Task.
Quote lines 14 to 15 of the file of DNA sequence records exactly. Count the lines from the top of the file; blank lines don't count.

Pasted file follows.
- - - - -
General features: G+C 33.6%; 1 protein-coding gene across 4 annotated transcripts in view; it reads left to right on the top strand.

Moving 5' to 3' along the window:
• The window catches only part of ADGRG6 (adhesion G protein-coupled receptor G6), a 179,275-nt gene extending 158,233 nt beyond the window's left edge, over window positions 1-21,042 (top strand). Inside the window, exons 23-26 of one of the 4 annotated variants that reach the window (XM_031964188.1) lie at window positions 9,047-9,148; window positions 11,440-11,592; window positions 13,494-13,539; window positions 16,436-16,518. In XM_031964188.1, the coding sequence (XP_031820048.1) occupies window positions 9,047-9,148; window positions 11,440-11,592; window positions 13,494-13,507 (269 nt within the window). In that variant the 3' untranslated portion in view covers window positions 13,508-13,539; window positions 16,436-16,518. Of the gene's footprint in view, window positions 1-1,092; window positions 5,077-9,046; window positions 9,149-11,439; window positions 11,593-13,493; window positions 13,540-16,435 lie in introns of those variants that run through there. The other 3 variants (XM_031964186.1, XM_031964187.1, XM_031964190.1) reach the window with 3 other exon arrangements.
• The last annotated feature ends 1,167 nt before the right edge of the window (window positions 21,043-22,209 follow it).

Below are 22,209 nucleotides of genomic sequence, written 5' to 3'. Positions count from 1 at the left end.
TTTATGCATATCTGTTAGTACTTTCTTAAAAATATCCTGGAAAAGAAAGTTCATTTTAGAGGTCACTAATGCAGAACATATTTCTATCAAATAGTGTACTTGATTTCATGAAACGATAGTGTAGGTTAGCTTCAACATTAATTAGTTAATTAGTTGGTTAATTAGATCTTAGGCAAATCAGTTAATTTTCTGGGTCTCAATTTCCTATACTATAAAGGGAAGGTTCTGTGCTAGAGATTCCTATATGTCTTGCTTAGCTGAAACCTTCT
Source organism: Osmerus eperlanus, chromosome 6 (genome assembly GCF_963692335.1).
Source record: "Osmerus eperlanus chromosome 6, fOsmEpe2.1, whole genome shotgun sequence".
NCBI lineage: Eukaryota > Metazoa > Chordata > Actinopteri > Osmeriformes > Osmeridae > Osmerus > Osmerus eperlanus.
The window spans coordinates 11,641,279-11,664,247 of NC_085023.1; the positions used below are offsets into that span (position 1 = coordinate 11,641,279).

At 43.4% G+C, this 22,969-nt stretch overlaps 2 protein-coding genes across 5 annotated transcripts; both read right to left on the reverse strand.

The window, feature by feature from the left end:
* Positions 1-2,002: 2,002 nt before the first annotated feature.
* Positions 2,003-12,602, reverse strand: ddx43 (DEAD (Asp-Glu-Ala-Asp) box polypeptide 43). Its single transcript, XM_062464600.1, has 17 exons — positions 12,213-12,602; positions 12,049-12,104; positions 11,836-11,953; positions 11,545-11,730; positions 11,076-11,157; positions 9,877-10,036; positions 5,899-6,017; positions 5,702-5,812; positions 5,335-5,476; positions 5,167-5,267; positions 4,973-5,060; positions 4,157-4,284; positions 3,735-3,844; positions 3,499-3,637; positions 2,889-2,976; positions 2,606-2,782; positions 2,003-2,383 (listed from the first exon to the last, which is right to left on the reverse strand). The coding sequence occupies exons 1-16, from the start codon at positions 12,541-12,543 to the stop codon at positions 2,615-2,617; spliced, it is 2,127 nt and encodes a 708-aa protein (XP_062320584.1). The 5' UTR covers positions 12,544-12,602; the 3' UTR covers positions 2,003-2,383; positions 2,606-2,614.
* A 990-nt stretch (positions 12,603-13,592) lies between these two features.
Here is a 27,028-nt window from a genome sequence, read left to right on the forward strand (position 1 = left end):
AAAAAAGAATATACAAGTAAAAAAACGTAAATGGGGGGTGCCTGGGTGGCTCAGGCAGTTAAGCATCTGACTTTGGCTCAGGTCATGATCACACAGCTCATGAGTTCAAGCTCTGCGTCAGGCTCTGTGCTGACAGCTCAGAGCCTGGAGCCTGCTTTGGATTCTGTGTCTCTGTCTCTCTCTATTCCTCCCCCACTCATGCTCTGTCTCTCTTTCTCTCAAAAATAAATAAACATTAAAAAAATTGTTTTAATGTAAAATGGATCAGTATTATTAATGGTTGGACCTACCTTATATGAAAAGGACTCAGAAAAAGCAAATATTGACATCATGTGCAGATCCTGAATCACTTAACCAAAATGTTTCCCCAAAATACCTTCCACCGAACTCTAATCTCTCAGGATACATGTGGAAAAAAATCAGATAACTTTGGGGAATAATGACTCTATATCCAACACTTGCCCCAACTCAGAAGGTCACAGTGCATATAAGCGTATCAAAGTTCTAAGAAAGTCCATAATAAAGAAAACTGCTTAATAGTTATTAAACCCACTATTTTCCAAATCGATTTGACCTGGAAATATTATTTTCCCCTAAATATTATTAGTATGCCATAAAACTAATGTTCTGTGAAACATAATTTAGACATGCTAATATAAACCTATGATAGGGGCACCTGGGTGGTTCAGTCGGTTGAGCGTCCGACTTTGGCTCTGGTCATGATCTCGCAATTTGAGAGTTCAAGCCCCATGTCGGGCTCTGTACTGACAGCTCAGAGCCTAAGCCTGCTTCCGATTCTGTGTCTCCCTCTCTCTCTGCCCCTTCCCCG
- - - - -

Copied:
* Positions 2,003-12,602, reverse strand: ddx43 (DEAD (Asp-Glu-Ala-Asp) box polypeptide 43). Its single transcript, XM_062464600.1, has 17 exons — positions 12,213-12,602; positions 12,049-12,104; positions 11,836-11,953; positions 11,545-11,730; positions 11,076-11,157; positions 9,877-10,036; positions 5,899-6,017; positions 5,702-5,812; positions 5,335-5,476; positions 5,167-5,267; positions 4,973-5,060; positions 4,157-4,284; positions 3,735-3,844; positions 3,499-3,637; positions 2,889-2,976; positions 2,606-2,782; positions 2,003-2,383 (listed from the first exon to the last, which is right to left on the reverse strand). The coding sequence occupies exons 1-16, from the start codon at positions 12,541-12,543 to the stop codon at positions 2,615-2,617; spliced, it is 2,127 nt and encodes a 708-aa protein (XP_062320584.1). The 5' UTR covers positions 12,544-12,602; the 3' UTR covers positions 2,003-2,383; positions 2,606-2,614.
* A 990-nt stretch (positions 12,603-13,592) lies between these two features.